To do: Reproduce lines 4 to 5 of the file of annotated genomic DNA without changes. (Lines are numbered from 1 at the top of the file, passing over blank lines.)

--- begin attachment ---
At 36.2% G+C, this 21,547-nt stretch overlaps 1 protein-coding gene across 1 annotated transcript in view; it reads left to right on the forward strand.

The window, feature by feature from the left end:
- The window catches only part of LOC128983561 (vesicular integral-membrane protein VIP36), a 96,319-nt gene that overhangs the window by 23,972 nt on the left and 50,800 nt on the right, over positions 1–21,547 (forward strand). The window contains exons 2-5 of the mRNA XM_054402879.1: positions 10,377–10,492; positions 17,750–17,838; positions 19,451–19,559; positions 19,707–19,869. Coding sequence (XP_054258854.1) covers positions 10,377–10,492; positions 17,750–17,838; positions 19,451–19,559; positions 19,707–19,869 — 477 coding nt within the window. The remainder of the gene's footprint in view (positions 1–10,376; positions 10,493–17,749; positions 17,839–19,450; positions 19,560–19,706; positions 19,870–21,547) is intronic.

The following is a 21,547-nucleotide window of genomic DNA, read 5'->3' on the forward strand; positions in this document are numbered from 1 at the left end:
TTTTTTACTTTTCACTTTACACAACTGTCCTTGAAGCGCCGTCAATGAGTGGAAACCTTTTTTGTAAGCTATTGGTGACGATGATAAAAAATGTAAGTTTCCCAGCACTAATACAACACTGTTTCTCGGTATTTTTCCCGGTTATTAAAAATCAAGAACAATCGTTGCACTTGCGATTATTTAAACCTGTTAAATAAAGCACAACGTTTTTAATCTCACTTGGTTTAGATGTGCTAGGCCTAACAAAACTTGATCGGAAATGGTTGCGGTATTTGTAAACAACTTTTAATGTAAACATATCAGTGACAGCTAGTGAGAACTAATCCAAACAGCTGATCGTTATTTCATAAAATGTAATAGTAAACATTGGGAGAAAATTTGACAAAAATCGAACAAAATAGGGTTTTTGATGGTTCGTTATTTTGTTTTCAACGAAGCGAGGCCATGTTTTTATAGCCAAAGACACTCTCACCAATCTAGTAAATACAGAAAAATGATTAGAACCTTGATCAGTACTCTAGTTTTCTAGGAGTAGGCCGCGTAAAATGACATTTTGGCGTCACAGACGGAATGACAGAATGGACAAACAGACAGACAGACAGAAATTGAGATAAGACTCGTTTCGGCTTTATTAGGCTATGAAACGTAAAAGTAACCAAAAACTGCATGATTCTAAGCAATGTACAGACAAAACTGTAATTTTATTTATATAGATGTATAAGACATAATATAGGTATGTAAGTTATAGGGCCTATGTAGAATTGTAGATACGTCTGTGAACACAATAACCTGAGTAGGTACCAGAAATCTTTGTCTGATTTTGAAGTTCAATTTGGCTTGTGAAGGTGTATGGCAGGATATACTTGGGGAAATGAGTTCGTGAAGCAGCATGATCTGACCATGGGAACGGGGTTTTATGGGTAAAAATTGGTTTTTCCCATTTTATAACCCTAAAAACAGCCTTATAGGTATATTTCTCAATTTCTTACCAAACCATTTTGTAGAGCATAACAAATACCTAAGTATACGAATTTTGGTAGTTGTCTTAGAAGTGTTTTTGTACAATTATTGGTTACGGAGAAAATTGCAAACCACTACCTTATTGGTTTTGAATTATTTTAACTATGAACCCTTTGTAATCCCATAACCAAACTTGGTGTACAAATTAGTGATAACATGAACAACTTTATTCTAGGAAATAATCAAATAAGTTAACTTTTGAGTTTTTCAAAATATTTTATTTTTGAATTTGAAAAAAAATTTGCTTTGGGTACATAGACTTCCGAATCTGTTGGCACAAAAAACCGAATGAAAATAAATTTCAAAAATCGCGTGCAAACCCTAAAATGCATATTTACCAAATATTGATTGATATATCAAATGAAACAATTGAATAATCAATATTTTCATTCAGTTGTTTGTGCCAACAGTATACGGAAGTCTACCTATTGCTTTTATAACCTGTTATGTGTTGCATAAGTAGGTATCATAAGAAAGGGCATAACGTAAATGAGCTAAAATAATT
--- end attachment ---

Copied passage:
The following is a 21,547-nucleotide window of genomic DNA, read 5'->3' on the forward strand; positions in this document are numbered from 1 at the left end:
TTTTTTACTTTTCACTTTACACAACTGTCCTTGAAGCGCCGTCAATGAGTGGAAACCTTTTTTGTAAGCTATTGGTGACGATGATAAAAAATGTAAGTTTCCCAGCACTAATACAACACTGTTTCTCGGTATTTTTCCCGGTTATTAAAAATCAAGAACAATCGTTGCACTTGCGATTATTTAAACCTGTTAAATAAAGCACAACGTTTTTAATCTCACTTGGTTTAGATGTGCTAGGCCTAACAAAACTTGATCGGAAATGGTTGCGGTATTTGTAAACAACTTTTAATGTAAACATATCAGTGACAGCTAGTGAGAACTAATCCAAACAGCTGATCGTTATTTCATAAAATGTAATAGTAAACATTGGGAGAAAATTTGACAAAAATCGAACAAAATAGGGTTTTTGATGGTTCGTTATTTTGTTTTCAACGAAGCGAGGCCATGTTTTTATAGCCAAAGACACTCTCACCAATCTAGTAAATACAGAAAAATGATTAGAACCTTGATCAGTACTCTAGTTTTCTAGGAGTAGGCCGCGTAAAATGACATTTTGGCGTCACAGACGGAATGACAGAATGGACAAACAGACAGACAGACAGAAATTGAGATAAGACTCGTTTCGGCTTTATTAGGCTATGAAACGTAAAAGTAACCAAAAACTGCATGATTCTAAGCAATGTACAGACAAAACTGTAATTTTATTTATATAGATGTATAAGACATAATATAGGTATGTAAGTTATAGGGCCTATGTAGAATTGTAGATACGTCTGTGAACACAATAACCTGAGTAGGTACCAGAAATCTTTGTCTGATTTTGAAGTTCAATTTGGCTTGTGAAGGTGTATGGCAGGATATACTTGGGGAAATGAGTTCGTGAAGCAGCATGATCTGACCATGGGAACGGGGTTTTATGGGTAAAAATTGGTTTTTCCCATTTTATAACCCTAAAAACAGCCTTATAGGTATATTTCTCAATTTCTTACCAAACCATTTTGTAGAGCATAACAAATACCTAAGTATACGAATTTTGGTAGTTGTCTTAGAAGTGTTTTTGTACAATTATTGGTTACGGAGAAAATTGCAAACCACTACCTTATTGGTTTTGAATTATTTTAACTATGAACCCTTTGTAATCCCATAACCAAACTTGGTGTACAAATTAGTGATAACATGAACAACTTTATTCTAGGAAATAATCAAATAAGTTAACTTTTGAGTTTTTCAAAATATTTTATTTTTGAATTTGAAAAAAAATTTGCTTTGGGTACATAGACTTCCGAATCTGTTGGCACAAAAAACCGAATGAAAATAAATTTCAAAAATCGCGTGCAAACCCTAAAATGCATATTTACCAAATATTGATTGATATATCAAATGAAACAATTGAATAATCAATATTTTCATTCAGTTGTTTGTGCCAACAGTATACGGAAGTCTACCTATTGCTTTTATAACCTGTTATGTGTTGCATAAGTAGGTATCATAAGAAAGGGCATAACGTAAATGAGCTAAAATAATT